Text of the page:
Brower Hatcher’s “Prophecy of the Ancients,” which crowned many wedding ceremonies, can be found currently in Gold Medal Park. Frank Gehry’s “Standing Glass Fish,” long the sea-green centerpiece of the Cowles Conservatory, now flips its tail inside the Gehry-designed Weisman Art Museum. But Deborah Butterfield’s “Woodrow,” a favorite of nesting birds, and Claes Oldenburg and Coosje van Bruggen’s “Spoonbridge and Cherry,” a Minneapolis icon, will be back. So will almost 40 of the Minneapolis Sculpture Garden’s beloved sculptures and 18 new artworks, when the public space reopens with celebration Saturday, June 3.
Phase one of the garden and the Walker Art Center’s 19-acre expansion finished up last year. Architects Joan Soranno and John Cook of HGA led the museum’s sparkling, more open and accessible renovation, which includes a new plaza, a reoriented main entrance, an expanded lobby and the new restaurant Esker Grove. Phase two includes the Minneapolis Park & Recreation Board’s plans, in partnership with the Walker, for the reconstructed Minneapolis Sculpture Garden, designed by Oslund and Associates.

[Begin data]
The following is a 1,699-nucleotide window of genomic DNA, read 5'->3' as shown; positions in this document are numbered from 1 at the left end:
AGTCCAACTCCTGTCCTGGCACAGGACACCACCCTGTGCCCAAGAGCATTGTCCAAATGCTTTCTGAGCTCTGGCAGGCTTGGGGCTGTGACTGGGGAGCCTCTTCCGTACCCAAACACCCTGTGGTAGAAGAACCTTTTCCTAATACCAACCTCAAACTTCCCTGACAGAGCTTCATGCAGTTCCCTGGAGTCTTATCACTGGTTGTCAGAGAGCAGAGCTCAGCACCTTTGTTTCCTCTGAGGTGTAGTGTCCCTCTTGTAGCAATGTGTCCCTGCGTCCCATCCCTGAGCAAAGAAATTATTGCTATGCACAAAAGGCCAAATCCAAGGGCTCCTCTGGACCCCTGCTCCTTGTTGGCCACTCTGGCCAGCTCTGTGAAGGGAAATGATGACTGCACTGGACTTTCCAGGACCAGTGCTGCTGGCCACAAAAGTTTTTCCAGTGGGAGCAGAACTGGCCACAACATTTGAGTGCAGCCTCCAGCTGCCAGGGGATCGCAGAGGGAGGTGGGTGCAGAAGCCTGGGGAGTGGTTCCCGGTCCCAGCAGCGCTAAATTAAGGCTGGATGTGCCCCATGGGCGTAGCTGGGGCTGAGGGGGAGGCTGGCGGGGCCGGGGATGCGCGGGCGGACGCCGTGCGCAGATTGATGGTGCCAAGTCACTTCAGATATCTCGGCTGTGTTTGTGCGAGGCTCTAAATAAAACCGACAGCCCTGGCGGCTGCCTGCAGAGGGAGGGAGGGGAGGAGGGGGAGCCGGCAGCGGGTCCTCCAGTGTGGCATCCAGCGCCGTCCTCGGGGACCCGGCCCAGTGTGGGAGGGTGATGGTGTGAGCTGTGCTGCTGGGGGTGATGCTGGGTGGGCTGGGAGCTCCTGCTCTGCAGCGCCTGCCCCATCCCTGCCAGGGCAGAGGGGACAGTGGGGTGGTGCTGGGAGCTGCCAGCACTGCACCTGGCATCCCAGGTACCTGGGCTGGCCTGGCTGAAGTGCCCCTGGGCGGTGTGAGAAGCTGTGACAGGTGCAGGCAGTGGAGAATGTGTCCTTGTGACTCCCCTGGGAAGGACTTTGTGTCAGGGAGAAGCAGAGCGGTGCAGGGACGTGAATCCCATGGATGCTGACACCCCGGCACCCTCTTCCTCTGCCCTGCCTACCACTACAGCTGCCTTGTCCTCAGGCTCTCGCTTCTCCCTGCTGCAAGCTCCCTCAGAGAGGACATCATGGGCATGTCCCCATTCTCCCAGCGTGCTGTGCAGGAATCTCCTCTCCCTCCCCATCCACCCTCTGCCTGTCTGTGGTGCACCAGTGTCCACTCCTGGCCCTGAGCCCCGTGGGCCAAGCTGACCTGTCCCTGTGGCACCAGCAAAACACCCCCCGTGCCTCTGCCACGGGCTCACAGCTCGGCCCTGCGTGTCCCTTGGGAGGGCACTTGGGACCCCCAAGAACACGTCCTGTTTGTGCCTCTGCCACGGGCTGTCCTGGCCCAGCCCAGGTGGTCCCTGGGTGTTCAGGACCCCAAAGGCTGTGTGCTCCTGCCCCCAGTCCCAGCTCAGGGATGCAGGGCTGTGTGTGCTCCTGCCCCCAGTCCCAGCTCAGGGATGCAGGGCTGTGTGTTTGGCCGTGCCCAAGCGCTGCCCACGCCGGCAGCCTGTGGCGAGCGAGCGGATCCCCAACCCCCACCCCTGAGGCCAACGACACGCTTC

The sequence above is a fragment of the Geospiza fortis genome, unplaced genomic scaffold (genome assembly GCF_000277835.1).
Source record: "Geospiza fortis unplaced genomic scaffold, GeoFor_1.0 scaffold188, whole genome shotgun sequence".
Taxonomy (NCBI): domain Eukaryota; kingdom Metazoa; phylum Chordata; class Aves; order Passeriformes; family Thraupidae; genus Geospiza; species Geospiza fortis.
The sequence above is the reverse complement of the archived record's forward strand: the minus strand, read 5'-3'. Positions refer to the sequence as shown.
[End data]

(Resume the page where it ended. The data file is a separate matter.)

The re-imagined garden includes new irrigation, drainage and innovative storm-water systems, along with new walkways and retaining walls; a native-plant meadow; more than 300 trees; and an 80,000-gallon underground cistern that will capture rainwater for the pond around “Spoonbridge and Cherry.” Throughout the garden visitors can discover new commissioned installations, including Kaharina Fritsch’s cheeky, ultramarine-blue “Hahn/Cock,” a 13-foot-tall rooster on a 10-foot-high pedestal.
The grand opening June 3 includes art-making activities, garden tours, and outdoor performances. Thursday evening, June 8, the Walker will celebrate the end of construction with cocktails on the terrace.
By Camille Lefevre. Photo courtesy of Walker Art Center